Francisco Aragón and his colleages converted pi into base 4, meaning that it is written using only the digits 0, 1, 2 and 3, and with these digits representing north, south, east and west, tracked a random walk of pi for 100 billion digits.
Young people can appreciate Pablo Picasso’s Girl Before a Mirror at different levels, says a MoMA art educator.
Why study art? It’s not a way to boost math and reading scores, much less to prepare students for the 21st century workforce, writes Jay Greene. We’re trying to educate civilized human beings.
As he researches the effect of field trips to art museums on student learning, Greene encounters arts educators eager to climb on the economic utility bandwagon. Afraid art will be seen as a frill, they feel compelled to argue it’s a form of job training.
Most of what students learn in math and reading also has no economic utility. Relatively few students will ever use algebra, let alone calculus, in their jobs. Even fewer students will use literature or poetry in the workplace. When will students “use” history? We don’t teach those subjects because they provide work-related skills. We teach algebra, calculus, literature, poetry, and history for the same reasons we should be teaching art — they help us understand ourselves, our cultural heritage, and the world we live in. We teach them because they are beautiful and important in and of themselves.
Policymakers, pundits and others suffering from PLDD (petty little dictator disorder) use economic utility to club their critics into submission, Greene writes. Even math and reading must prove to be economically useful.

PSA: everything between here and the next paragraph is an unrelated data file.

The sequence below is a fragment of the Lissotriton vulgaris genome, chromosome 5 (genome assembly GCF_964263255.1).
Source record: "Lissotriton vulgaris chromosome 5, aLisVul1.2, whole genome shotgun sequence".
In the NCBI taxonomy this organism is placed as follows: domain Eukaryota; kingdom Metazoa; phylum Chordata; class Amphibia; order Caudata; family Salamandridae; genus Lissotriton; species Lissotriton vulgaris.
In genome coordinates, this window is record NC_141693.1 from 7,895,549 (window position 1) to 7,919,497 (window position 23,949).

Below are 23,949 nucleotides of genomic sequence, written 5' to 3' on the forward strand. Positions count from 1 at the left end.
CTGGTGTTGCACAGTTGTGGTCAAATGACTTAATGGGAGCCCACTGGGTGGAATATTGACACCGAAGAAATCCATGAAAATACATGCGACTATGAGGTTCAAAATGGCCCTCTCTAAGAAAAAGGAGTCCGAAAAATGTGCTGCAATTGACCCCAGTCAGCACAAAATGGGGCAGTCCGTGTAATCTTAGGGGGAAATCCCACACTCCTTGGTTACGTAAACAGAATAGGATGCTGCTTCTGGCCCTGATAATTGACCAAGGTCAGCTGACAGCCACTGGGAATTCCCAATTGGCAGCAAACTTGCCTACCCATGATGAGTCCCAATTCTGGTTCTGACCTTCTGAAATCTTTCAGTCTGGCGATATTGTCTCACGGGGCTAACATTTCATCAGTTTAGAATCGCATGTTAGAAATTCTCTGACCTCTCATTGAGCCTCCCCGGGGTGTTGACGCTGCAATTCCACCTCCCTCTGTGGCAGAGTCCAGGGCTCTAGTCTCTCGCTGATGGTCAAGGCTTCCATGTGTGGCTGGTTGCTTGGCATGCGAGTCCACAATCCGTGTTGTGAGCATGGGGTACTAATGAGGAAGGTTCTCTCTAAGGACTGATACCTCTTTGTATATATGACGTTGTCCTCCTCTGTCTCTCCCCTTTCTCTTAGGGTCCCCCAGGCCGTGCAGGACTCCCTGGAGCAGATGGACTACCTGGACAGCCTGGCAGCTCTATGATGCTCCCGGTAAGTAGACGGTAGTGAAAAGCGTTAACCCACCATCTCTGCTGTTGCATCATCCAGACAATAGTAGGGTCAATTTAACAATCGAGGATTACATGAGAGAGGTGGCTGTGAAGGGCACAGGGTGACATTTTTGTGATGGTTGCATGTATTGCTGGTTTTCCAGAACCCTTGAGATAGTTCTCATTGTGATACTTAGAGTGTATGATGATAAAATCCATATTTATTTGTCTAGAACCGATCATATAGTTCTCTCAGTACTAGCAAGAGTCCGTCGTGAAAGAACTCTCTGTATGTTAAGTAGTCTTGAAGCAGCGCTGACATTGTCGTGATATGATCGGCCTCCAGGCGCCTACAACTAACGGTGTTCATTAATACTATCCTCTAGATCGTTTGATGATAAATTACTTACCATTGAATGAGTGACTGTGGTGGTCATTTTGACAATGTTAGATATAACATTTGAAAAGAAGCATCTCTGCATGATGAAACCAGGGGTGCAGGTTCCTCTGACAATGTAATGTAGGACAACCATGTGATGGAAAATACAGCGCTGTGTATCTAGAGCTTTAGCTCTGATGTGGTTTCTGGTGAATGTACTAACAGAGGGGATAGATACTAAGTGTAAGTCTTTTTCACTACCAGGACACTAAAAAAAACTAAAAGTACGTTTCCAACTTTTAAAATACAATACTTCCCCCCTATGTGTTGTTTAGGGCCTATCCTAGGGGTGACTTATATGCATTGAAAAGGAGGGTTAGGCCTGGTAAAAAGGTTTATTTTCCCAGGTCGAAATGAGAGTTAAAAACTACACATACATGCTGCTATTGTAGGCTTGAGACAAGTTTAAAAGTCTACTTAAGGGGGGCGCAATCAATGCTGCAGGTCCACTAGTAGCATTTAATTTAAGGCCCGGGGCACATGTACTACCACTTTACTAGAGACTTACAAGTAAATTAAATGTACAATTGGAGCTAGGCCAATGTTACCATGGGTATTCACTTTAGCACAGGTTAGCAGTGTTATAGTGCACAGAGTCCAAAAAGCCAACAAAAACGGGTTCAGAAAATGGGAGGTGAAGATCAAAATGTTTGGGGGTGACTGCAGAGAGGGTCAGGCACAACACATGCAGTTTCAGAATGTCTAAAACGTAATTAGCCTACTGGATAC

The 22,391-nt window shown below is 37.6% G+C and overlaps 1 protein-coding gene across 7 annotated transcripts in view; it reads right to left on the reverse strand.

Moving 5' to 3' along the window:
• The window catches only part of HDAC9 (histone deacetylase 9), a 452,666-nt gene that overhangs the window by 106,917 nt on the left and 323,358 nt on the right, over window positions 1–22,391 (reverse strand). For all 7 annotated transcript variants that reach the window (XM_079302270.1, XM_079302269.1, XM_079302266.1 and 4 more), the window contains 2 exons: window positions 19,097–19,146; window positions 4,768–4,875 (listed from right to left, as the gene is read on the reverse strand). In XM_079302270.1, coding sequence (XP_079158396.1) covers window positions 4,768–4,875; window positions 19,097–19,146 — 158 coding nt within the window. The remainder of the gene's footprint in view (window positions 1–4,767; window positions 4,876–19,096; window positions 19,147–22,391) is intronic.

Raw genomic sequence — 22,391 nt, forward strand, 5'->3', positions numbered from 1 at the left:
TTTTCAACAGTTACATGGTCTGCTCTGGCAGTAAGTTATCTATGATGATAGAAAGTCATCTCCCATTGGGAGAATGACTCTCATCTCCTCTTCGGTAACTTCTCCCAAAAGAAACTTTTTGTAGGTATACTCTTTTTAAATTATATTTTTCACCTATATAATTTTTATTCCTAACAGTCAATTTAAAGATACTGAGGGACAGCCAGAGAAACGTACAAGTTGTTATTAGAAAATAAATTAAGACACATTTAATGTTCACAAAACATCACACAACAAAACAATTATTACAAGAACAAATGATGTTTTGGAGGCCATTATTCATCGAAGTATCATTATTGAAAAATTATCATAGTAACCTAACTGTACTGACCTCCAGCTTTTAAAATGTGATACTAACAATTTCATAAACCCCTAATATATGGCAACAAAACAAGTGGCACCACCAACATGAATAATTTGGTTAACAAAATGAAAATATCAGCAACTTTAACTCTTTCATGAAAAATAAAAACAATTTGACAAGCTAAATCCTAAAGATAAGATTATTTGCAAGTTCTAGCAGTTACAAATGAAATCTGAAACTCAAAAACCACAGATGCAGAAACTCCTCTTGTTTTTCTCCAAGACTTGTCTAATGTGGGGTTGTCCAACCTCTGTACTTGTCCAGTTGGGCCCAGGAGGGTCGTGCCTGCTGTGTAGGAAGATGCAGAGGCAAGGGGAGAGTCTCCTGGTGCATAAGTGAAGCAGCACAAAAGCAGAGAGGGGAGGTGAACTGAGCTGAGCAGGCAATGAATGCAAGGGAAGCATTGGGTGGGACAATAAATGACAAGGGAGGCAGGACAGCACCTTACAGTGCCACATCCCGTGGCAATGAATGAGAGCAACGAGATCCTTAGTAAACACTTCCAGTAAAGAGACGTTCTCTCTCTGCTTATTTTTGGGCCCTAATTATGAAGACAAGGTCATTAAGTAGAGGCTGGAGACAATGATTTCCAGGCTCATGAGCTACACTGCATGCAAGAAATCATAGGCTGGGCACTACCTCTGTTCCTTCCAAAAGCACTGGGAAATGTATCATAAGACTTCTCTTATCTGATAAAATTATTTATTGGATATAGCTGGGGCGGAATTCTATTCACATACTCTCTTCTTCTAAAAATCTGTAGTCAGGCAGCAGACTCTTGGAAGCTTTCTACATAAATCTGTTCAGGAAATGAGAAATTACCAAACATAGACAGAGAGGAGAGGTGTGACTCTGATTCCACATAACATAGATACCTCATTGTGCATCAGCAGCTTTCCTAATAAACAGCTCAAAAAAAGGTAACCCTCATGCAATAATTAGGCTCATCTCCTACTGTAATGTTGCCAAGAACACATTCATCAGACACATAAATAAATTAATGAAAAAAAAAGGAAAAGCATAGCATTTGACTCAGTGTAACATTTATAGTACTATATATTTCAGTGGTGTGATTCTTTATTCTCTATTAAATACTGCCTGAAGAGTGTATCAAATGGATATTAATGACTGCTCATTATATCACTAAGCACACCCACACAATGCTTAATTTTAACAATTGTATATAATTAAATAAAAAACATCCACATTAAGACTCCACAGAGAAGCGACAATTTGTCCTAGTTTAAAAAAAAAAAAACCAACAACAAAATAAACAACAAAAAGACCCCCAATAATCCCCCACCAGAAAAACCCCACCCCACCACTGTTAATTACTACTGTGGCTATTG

You have folks like Tony Wagner and the 21st Century Skills movement suggesting that we cut algebra because students won’t ‘need’ it. Instead, students would be better off learning communication skills, like how to prepare an awesome Power Point (TM). And you have Common Core cutting literature in English in favor of “informational texts.”
If the purpose of school is workforce prep, then let’s do away with it and set up apprenticeships, Greene writes.
His study asked 4,000 students to write short essays in response to Bo Bartlett’s painting, The Box. “It may be harder to code and analyze essays about paintings than to run another value-added regression on the math and reading scores that the centralized authorities have collected for us, but that doesn’t mean it’s any less important.”
A painting of President Obama in a crucifixion pose — complete with a crown of thorns on his head — has gone on display at Bunker Hill Community College Art Gallery in Boston. It’s just a metaphor (duh!), said artist Michael D’Antuono. He blamed conservative media for “trying to promote the idea that liberals believe the president to literally be our savior,” reports Fox News.
A campus museum can raise a community college’s profile and attract donors. Actor Vincent Price, known for his roles in horror films such as “The Fly,” donated 2,000 works of art to what’s now known as the Vincent Price Art Museum at East Los Angeles College.